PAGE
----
I'm wondering about this. This is obviously a rip-off of the style used by common craft. And as Ewan tells us, it's not well done. They slip into power point looking stuff along the way. The humor isn't really there. But the question this leaves me with ... if I found something that I thought was a good style to copy for the videos and screencasts that I'm thinking about, I was planning on borrowing from it. Would this be wrong?
What are the rules for copying presentation style?


Monday, September 15, 2008

Forums vs. Social Networks?

I'm debating the value of forum / group / threaded discussion software vs. social network software for a particular situation.

It aims at a very broad audience that includes everyone from early adopters to technology laggards.

We generally expect users to break into:
  • 5% - Heavy Users - spend quite a bit of time and heavily participate
  • 15% - Light Users - spend a little time, participate a little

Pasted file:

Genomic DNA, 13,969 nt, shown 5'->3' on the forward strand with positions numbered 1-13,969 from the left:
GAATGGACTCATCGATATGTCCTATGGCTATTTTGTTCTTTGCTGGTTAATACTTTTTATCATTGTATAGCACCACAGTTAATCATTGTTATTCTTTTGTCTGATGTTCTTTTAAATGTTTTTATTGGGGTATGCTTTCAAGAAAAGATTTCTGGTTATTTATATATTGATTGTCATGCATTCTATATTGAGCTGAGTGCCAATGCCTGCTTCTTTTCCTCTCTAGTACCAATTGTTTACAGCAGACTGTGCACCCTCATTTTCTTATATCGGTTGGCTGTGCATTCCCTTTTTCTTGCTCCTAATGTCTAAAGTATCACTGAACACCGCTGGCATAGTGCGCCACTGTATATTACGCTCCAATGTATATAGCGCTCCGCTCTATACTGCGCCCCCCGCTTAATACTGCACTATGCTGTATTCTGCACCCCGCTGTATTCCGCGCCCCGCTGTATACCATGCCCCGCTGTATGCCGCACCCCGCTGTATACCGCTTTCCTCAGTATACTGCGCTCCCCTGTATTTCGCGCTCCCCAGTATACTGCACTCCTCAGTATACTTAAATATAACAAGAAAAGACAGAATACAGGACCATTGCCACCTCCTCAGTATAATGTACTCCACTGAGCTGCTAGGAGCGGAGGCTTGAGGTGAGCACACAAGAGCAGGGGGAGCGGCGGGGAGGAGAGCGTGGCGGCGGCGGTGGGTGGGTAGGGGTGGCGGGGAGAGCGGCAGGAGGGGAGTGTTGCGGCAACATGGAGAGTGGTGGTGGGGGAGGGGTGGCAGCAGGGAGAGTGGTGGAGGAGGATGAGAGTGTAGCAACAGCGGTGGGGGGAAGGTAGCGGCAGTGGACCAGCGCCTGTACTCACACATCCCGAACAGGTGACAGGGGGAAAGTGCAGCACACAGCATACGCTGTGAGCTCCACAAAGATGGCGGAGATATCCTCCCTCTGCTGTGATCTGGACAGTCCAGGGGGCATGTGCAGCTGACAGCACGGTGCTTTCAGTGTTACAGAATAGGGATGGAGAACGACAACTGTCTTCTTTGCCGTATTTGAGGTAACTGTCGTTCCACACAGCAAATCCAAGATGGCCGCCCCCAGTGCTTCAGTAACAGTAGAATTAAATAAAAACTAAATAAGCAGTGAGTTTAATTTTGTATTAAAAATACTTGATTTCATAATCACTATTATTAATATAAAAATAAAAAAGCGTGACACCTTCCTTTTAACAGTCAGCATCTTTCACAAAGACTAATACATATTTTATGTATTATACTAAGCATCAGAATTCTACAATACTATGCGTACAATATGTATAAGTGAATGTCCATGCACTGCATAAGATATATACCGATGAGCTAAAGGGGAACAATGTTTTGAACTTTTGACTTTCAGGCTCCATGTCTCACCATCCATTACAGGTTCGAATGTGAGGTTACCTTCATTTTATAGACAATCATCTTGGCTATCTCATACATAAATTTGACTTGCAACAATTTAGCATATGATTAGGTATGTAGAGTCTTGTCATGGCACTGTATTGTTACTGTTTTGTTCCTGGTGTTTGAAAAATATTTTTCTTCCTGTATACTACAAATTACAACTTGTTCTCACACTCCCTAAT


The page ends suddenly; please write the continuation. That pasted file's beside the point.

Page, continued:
• 80% - Fly-Bys - spend very little time, read bits and pieces
It is likely that some of the Heavy Users will be technology laggards, but they will want to participate because of the content.

Participation will eventually mean a lot of different things, but initially it will primarily be sharing ideas. A user can do this through posting to a threaded discussion quite easily. They could also do it as comments on a blog.

So, I'm trying to figure out what's going to be the right software / service to adopt, but I'm also trying to think about the differences in:

Forum / Threaded Discussion / Group

Examples are Google Groups and Yahoo Groups. Typically they center around threaded discussions. Generally are easy to get into. Options are simple.

Social Network

Examples are Ning and KickApps. They center around individuals. They form a network of people via interactions, groups, etc. Being a network, they generally are a little harder for people to understand. However, they typically try to give a better sense of the person and make interactions more social.